ERIC Number: ED196091
Record Type: RIE
Publication Date: 1980-Nov
Reference Count: 0
Terrorism as Communication.
Decker, Warren; Rainey, Daniel
Terrorism has become not merely a political act, but a carefully designed and rhetorically sophisticated attempt at communication. What role should the communication scholar play in the investigation of terrorism? Specifically, there are six areas within which the communication scholar may actively contribute to an understanding of terrorism as communication: (1) mass media, (2) applied communication, (3) small group/interpersonal communication, (4) rhetoric, (5) intercultural communication, and (6) the ethics of communication. Impact of terrorist coverage upon the general audience, and impact on other terrorists must be considered. Research may indicate that audiences are incited to panic or that other terrorists are incited to further violence. Small group and interpersonal communication research is needed to study the relationship between hostages, terrorists, and mediators and to determine options available in negotiations. Terrorism occurring in other countries, but which is aimed at audiences in the United States, presents peculiar problems to scholars in intercultural communication. Finally, the morality of media coverage of terrorist violence and self or government regulation is an area of discussion wide open to contribution by communication research. (HTH)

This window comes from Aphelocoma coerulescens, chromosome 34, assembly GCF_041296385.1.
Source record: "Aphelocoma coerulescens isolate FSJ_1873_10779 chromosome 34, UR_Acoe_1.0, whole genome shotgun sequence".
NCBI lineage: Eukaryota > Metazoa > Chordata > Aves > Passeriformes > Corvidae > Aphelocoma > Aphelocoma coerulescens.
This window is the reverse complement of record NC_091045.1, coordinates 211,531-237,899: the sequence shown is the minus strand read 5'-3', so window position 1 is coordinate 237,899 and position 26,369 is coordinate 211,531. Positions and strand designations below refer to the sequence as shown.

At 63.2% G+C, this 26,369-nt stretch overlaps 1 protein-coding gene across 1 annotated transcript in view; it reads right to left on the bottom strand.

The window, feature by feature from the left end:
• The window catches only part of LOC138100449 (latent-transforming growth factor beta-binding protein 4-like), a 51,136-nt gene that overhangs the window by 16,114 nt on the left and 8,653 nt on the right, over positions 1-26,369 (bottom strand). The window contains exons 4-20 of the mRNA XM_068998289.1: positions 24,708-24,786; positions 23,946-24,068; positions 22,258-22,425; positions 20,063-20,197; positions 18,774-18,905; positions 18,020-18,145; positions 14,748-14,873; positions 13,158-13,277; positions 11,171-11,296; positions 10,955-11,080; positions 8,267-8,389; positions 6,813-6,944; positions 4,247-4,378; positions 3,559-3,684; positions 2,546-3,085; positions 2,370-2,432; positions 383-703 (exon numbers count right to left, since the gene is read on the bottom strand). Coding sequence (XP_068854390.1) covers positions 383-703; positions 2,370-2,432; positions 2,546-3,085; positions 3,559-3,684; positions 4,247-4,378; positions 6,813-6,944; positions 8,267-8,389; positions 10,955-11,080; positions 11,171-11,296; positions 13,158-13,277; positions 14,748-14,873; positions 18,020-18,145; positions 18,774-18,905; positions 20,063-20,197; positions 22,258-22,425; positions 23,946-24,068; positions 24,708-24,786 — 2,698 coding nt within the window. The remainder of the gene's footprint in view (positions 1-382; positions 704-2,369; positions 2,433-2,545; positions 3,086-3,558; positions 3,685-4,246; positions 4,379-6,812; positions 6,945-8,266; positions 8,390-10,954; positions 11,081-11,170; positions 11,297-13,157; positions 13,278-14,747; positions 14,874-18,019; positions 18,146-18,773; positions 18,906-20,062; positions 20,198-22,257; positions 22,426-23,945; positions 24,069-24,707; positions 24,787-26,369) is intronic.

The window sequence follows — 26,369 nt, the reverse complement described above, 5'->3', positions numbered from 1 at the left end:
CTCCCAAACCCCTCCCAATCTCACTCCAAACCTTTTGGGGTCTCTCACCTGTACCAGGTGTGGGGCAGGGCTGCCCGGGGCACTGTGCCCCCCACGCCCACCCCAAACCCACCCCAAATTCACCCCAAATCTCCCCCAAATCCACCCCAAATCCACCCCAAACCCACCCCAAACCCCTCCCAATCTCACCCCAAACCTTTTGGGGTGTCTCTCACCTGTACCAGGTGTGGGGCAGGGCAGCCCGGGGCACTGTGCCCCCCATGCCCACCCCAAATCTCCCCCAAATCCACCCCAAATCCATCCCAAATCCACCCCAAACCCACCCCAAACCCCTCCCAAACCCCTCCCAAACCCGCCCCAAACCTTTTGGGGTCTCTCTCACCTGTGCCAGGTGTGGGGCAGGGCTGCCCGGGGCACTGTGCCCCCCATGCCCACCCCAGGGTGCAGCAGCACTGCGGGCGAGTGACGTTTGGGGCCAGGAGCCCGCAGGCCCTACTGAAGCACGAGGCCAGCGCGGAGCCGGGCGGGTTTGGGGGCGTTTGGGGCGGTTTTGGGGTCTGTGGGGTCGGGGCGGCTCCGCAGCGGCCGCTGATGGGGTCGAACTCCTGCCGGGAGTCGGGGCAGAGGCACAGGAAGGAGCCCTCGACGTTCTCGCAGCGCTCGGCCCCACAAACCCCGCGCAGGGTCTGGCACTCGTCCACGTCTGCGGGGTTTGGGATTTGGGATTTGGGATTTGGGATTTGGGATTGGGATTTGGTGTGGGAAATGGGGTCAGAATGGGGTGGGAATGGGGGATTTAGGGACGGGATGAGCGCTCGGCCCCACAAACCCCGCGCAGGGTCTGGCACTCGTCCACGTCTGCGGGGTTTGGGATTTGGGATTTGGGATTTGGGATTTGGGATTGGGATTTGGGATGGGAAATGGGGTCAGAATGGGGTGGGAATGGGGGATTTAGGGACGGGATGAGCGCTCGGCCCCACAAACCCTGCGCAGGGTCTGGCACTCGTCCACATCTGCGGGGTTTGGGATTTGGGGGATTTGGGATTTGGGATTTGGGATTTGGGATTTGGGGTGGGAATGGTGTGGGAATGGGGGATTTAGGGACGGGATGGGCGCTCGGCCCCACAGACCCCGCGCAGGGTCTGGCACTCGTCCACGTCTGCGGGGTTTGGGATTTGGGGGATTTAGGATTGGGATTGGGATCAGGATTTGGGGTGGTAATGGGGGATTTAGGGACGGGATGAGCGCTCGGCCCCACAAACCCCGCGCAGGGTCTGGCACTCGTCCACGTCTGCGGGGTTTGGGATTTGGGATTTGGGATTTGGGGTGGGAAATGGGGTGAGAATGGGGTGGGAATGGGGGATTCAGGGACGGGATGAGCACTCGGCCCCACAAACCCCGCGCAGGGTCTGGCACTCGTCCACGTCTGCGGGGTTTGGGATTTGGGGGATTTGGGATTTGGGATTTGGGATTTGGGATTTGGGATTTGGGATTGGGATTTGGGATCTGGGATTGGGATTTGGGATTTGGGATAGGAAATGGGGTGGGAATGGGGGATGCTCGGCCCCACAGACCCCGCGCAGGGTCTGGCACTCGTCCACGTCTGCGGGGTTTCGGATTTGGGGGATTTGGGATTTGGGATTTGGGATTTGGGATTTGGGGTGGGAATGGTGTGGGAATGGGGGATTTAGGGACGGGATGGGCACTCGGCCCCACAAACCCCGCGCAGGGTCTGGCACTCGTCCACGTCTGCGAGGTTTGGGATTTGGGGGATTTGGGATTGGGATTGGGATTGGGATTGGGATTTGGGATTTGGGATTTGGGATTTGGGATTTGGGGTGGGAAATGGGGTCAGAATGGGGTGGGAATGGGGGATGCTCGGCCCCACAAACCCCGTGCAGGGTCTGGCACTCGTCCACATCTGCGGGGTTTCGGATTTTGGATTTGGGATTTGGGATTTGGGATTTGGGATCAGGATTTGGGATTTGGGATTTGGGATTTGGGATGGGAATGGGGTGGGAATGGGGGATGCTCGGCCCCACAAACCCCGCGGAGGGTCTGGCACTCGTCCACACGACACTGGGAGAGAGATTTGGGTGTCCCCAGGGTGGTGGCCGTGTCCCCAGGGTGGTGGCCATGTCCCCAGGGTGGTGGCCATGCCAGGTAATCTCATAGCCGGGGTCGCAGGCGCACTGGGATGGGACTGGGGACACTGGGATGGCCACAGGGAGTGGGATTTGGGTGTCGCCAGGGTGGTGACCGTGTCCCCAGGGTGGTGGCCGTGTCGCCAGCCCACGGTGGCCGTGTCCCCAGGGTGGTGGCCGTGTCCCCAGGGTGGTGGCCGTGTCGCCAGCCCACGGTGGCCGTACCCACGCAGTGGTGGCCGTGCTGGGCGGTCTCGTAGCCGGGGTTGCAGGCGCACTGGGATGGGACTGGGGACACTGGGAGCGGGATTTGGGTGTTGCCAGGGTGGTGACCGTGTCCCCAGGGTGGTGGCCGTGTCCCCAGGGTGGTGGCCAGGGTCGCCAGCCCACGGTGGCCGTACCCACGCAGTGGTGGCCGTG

Publication Type: Reports - Research; Speeches/Meeting Papers
Education Level: N/A
Authoring Institution: N/A
Identifiers: Audience Response; Terrorism
Note: Paper presented at the Annual Meeting of the Speech Communication Association (66th, New York, NY, November 13-16, 1980).